MedicalResearch.com Interview with:
Mohammad Bilal, MD
University of Texas Medical Branch
MedicalResearch.com: What is the background for this study?
Response: Colorectal cancer (CRC) is the fourth most commonly diagnosed cancer among adults in the United States and the second leading cause of cancer related deaths. Recent studies have shown an increasing incidence of CRC in younger patients. This has led to increasing interests in identifying patient populations who might be at increased risk of developing CRC.
The U.S. Multi-Society Task Force of Colorectal Cancer (MSTF) recommends that CRC screening should begin at age 50 in average-risk persons. However, recently the American Cancer Society (ACS) have published recommendations to begin CRC screening at age 45 years in average risk patient population.
These recommendations were primarily based of modeling studies since there is little outcomes data in younger age groups in regards to prevention and detection of CRC. Despite these new recommendations from the ACS, there is limited direct evidence to support CRC screening at a younger age. In our study, we have evaluated the predictors of increased prevalence of adenomas in the 40 to 49-year-old individuals undergoing colonoscopy.
MedicalResearch.com: What are the main findings?
Response: The results of our study show that in addition to family history of colorectal carcinoma, the patient’s age, male gender, body mass index and chronic kidney disease are independent predictors of increased prevalence of adenomas in patients between 40 to 49 years of age. Our study suggests that rather than performing early colonoscopy on everyone, select group of individuals (obese males with chronic kidney disease) might benefit for early colonoscopic institution of CRC screening. Further large multi-center prospective studies are needed to validate these finding.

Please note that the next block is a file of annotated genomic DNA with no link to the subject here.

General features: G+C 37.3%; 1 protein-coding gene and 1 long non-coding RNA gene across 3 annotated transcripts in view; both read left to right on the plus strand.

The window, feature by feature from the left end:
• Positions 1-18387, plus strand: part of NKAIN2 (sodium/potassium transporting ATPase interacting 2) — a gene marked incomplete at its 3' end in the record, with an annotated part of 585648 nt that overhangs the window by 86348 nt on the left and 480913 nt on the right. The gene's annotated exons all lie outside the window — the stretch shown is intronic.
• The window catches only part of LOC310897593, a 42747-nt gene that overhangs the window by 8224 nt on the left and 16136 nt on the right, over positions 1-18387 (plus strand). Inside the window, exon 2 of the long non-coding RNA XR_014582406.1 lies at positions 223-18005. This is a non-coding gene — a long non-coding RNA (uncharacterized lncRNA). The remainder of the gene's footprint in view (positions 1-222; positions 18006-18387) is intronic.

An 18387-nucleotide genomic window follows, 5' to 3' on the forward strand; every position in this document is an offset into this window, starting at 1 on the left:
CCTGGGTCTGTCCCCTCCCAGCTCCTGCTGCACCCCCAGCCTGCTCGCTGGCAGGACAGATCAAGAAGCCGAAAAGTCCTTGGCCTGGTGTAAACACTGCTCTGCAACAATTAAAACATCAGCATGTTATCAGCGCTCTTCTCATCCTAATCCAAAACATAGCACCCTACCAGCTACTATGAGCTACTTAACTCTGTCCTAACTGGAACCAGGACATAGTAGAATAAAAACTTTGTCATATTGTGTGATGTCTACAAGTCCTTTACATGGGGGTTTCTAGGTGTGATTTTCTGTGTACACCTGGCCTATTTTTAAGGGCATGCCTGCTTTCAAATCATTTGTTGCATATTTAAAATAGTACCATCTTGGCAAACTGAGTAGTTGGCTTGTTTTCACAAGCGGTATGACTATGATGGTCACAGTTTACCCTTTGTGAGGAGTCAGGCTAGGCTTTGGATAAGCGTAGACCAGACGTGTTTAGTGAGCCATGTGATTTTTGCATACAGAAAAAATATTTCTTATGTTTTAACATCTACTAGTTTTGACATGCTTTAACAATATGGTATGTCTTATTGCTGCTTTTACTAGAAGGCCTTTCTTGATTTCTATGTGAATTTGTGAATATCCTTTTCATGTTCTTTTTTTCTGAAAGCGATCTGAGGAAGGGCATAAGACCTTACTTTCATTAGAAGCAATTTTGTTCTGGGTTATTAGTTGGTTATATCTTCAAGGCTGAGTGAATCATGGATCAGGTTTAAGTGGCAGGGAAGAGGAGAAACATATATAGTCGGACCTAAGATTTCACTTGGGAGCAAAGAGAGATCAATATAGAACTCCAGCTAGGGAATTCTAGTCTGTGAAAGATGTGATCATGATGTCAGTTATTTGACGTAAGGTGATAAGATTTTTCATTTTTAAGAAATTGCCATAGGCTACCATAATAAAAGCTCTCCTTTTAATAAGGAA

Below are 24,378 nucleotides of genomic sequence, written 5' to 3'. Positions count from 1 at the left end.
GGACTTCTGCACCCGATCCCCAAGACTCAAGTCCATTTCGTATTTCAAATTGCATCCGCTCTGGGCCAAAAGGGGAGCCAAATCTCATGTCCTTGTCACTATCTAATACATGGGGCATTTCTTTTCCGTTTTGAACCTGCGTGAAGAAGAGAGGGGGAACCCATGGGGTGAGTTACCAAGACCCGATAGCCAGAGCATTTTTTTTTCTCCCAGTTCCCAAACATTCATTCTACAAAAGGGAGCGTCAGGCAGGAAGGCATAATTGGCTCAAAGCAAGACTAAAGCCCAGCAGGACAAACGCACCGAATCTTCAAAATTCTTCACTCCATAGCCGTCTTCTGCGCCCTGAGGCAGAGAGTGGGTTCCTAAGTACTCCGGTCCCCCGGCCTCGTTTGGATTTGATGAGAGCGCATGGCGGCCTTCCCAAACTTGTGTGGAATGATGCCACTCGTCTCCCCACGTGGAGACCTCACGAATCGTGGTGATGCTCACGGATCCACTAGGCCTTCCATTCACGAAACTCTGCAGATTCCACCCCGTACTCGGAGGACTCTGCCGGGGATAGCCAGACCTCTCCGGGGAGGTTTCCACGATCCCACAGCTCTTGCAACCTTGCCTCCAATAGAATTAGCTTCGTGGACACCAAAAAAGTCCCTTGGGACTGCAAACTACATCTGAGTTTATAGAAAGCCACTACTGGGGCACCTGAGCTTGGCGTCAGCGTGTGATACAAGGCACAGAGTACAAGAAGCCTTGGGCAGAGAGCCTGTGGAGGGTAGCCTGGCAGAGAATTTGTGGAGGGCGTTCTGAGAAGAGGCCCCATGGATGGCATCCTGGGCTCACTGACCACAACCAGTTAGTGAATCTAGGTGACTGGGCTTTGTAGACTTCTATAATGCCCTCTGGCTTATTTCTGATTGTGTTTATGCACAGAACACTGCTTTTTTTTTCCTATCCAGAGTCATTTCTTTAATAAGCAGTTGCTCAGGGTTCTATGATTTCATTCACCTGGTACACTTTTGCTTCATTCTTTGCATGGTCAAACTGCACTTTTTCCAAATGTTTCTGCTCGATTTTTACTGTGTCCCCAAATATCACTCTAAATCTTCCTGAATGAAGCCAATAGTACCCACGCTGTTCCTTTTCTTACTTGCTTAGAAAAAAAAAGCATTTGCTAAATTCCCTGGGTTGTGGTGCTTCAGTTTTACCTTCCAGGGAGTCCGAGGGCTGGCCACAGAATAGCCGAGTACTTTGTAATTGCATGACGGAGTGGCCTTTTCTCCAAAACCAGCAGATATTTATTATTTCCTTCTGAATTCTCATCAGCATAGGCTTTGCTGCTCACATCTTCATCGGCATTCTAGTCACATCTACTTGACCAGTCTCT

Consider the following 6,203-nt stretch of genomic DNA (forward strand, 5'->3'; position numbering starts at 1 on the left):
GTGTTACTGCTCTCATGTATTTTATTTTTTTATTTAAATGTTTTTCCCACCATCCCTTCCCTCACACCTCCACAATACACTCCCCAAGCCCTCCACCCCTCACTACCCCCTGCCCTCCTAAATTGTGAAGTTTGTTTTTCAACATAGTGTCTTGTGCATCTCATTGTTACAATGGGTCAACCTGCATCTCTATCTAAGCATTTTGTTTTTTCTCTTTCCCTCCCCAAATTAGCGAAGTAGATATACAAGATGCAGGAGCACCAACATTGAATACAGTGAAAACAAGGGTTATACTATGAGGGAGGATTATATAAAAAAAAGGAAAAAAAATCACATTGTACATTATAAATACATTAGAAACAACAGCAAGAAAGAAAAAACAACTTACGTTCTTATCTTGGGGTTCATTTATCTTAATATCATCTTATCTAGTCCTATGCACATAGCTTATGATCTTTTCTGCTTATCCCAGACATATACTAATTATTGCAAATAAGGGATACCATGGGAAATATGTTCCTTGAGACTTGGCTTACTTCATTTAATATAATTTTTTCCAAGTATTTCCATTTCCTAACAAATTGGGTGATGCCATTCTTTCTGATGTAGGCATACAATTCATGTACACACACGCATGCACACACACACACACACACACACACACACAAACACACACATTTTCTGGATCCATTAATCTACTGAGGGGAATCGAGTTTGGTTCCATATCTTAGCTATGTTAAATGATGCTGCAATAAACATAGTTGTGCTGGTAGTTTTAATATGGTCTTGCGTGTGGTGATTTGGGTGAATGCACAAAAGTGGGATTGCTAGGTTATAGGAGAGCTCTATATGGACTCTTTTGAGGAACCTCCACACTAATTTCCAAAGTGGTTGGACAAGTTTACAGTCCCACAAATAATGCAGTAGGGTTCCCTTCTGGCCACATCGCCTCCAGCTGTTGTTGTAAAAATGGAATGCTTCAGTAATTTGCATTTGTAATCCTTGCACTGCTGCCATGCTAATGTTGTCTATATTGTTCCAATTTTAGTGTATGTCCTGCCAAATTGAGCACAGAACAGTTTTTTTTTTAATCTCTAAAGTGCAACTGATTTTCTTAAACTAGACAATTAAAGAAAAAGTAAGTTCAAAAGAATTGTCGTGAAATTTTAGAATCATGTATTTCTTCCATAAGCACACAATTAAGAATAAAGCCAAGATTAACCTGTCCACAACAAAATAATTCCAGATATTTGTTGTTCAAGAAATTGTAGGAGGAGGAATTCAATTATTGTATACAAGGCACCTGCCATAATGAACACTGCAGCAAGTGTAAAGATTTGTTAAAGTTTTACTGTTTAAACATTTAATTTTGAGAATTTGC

MedicalResearch.com: What should readers take away from your report?
Response: Male gender, increased body mass index (BMI) and chronic kidney disease are independent predictors of increased prevalence of adenomas in individuals between 40 to 49-years of age. Previously known factors such as family history of CRC and increased age are also associated with increased prevalence of adenomas in this age group. Our study suggests that rather than performing early colonoscopy on everyone at 45 years of age, it might be a more cost-effective and efficient strategy to institute early colonoscopic screening for colon cancer in a select group of individuals (obese males with CKD). Further large multi-center prospective studies are needed to validate these findings and model should be developed to identify vulnerable populations who might benefit from early colonoscopic screening for colon cancer.
MedicalResearch.com: What recommendations do you have for future research as a result of this work?
Response: Our study is a retrospective single center study and we have looked at diagnostic colonoscopies in patients who are 40 to 49-year-old so further prospective multi-center studies are needed to validate these findings. I personally believe that for patients between 45 to 50 years of age, early colonoscopic screening for colon cancer will lead to significant healthcare resource utilization. Hence, we need more studies to identify a “higher-risk” group that will benefit from early colonoscopic screening. However, we need more data to be able to safely say that.
MedicalResearch.com: Is there anything else you would like to add?
Response: Colon cancer is the 2nd leading cause of cancer related deaths in the United States. As the issue of starting colon cancer screening in patients < 50 years of age evolves, we must not forget and deviate that average risk patients at 50-years of age or those with family history of colon cancer should get screening done.
Does Everyone Need Early Colonoscopy? Select Group of Patients Might Benefit From Early Screening for Colorectal Cancer – An Update
Mohammad Bilal, MD1, Yamam I. Al-Saadi, MD2, Thanh-Truc Le, MD1, Shailendra Singh, MD3, Praveen Guturu, MD, FACG1
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